The clock reads 12:03. He’ll be home for lunch soon. She marks the page in her book and unfolds herself from the hideous couch, with its big blue flowers. She opens the shades of the single window, letting a faint beam of light into the dull gloom that is their apartment. They have lived here for a month now in this unfamiliar town, far enough away from home that no one has bothered to visit.
In the bathroom, she surveys her face. It’s bloated. Pregnancy pounds. She’s only in her sixth month, but her face has filled out something awful. Quickly, she applies concealer and a bit of lipstick. Lining her eyes makes them look a little less red. She slips out of her pjs and into the blue tent shirt that her mother bought. The old gray sweat pants still fit over her belly and she’s thankful for that.
In the kitchen she prepares his lunch the best she can. On a small plate, she arranges a turkey sandwich cut diagonally and a whole dill pickle. Beside it, a second plate holds five Saltine crackers fanned out beneath a bowl of Campbell’s Minestrone soup. She can’t cook, has never needed to, and now, with the wedding gift recipe books, she studies in the afternoons, planning fancy entrées that look so splendid on the page but inevitably become burnt glumpy messes by the time he returns from work each night.
She is thumbing through one of these recipe books when he comes in. Like a dog, she greets him tail wagging, desperate for affection and news from the world outside their small dark apartment. He pecks her cheek and rubs her belly briefly before moving into the kitchen to find his lunch. As he eats, she sits across from him, her elbows on the table and her chin in her palms, listening to stories about his day. These stories are peopled with friends she has not met, and littered with technical terms and military lingo she does not comprehend. Still, she listens, hungrily.
She shows him the new recipe, the one she is planning to cook tonight, and she asks for the checkbook so she can go to the grocery store. He tells her again that she should shop at the commissary on the base, but she won’t. She has not been back there since the first time, just a week after their wedding, when she dropped a gallon of milk at the checkout and everyone in the place froze, watching the white waterfall from the counter to the floor. She could not face that place ever again.
He tears out a single check and passes it across the table to her. Then he offers her half his pickle and promises to be home in time to help her cook dinner. She asks if they can take a walk in the evening, like her parents used to, holding hands and meandering through the park in the twilight. He says he’d like that. Then he puts his dishes in the sink, gives her a big hug and a brief kiss before heading out.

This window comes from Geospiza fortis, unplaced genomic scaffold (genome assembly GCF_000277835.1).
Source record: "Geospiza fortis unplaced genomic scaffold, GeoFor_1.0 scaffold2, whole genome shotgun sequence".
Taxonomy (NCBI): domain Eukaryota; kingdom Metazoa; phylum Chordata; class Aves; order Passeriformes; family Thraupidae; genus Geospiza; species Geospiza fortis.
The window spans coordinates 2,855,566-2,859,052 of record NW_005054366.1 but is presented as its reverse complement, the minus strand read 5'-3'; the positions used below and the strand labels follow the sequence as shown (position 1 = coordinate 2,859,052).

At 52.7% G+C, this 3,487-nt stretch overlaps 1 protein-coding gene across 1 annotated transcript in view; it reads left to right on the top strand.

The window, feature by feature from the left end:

She stands in the doorway, her arms around her belly, watching him walking across the complex, seeing him stop at their mailbox. His back is to her as he peers into it and she is smiling at the still-fresh crease in his uniform. He turns back to her and shouts “Nothing yet” as he closes the box and walks away. He knows how badly she wants mail, how she craves the smallest gesture from family and friends, some sign that they have not abandoned her.
Back inside the apartment, she carefully prepares the grocery list, takes a leisurely shower and curls her hair. Going out, even to the grocery store is an event. She gathers her purse and keys and steps out into the sunlight. Before heading to the car, she walks over to check for mail once more. In the box is a single, envelope. She withdraws it and turns it over in her hand. The envelope is blank. No address, no postmark, no stamp. She tears the envelope open and pulls out its contents; a twenty-dollar bill and a neatly folded note. As she unfolds the note, her heart slams against her ribs.
Fill up the tank and go to your mother’s.
I won’t be coming home.
This is how she was left for the first time, without warning or explanation. Subsequent departures were anticipated, half-expected, and subconsciously encouraged. She became very good at being left, and not so good at being loved.
[Originally posted on Lily White Intentions 07.07.2003]